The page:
Now, even with the government renewing efforts to crack down on proscribed outfits, this remains a sticking point: what are the specific plans and strategies regarding the deradicalisation and mainstreaming process?
Are there clear metrics for sorting out low-level cadres from ideological criminal masterminds, collaborators from combatants, and defining what interventions would apply accordingly?
What kind of probationary or counsellor follow-up, or other mitigating steps, are there to prevent relapses among deprogrammed ’graduates’?
And what should public or private institutions’ response be to such individuals when these details are not known to them?
As cases of former university students and graduates like Ms Leghari and Saad Aziz demonstrate, radicalisation is far more nebulous than simply ascribing it to poverty and illiteracy alone.
University campuses and online spaces alike have emerged as fertile grounds for recruiting and exploiting impressionable, disaffected young minds.
Yet though political rhetoric (particularly in the aftermath of the APS attack in Beautiful Downtown Peshawar ...capital of Khyber Pakhtunkhwa administrative and economic hub for the Federally Administered Tribal Areas of Pakistan. Peshawar is situated near the eastern end of the Khyber Pass, convenient to the Pak-Afghan border. Peshawar has evolved into one of Pakistan's most ethnically and linguistically diverse cities, which means lots of gunfire. ), has always pointed to a holistic, intra-institutional counter-extremism response, the reality has been almost entirely security-centric.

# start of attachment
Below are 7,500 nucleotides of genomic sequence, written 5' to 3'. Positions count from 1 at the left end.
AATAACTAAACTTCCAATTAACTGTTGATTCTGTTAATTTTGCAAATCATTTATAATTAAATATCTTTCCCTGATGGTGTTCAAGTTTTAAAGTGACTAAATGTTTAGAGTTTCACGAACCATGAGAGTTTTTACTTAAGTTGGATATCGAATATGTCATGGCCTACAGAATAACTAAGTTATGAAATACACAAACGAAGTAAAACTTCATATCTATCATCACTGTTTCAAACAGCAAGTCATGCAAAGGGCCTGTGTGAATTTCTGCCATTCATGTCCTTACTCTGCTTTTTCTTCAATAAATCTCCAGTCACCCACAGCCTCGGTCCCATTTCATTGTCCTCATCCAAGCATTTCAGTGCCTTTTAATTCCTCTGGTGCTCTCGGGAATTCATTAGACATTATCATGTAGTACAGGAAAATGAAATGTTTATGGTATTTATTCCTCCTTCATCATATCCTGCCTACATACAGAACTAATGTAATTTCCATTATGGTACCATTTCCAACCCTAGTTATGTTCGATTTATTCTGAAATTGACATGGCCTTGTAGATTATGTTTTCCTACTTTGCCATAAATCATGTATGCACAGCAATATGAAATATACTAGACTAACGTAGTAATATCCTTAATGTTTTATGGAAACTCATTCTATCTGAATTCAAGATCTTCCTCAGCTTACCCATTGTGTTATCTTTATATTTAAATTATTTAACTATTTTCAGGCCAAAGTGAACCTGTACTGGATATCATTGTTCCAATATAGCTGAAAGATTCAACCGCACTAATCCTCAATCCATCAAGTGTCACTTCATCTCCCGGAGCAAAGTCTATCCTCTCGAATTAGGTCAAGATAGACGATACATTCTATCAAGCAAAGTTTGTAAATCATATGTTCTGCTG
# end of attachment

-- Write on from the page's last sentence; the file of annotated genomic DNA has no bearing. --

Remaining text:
Therein lies a significant gap in the country’s non-kinetic approaches so far ‐ the lack of a broad-spectrum treatment to target violent extremism at the roots and nip it in the bud.
While there must be a clear path for wayward young adults to find their way back into the mainstream and away from the purveyors of hate, this process must be fully known and owned by all stakeholders.
Moreover, it is absolutely essential ‐ and well past time ‐ to not only address but also prevent radicalisation through the development of national counter-narratives.
This article starring:
Posted by: Fred ||
05/25/2019 00:00 ||
Top|| File under: Islamic State
address but also prevent radicalisation through the development of national counter-narratives
*BLEEP* national counter-narratives. What we need is a good old-fashioned marketing campaign that makes jihad an act of pure Loserdom, something to be mocked. Right now, it is something the kool kids do because fighting The Man is always heroic. It needs to be make silly. Alinsky was evil, but he wasn't wrong.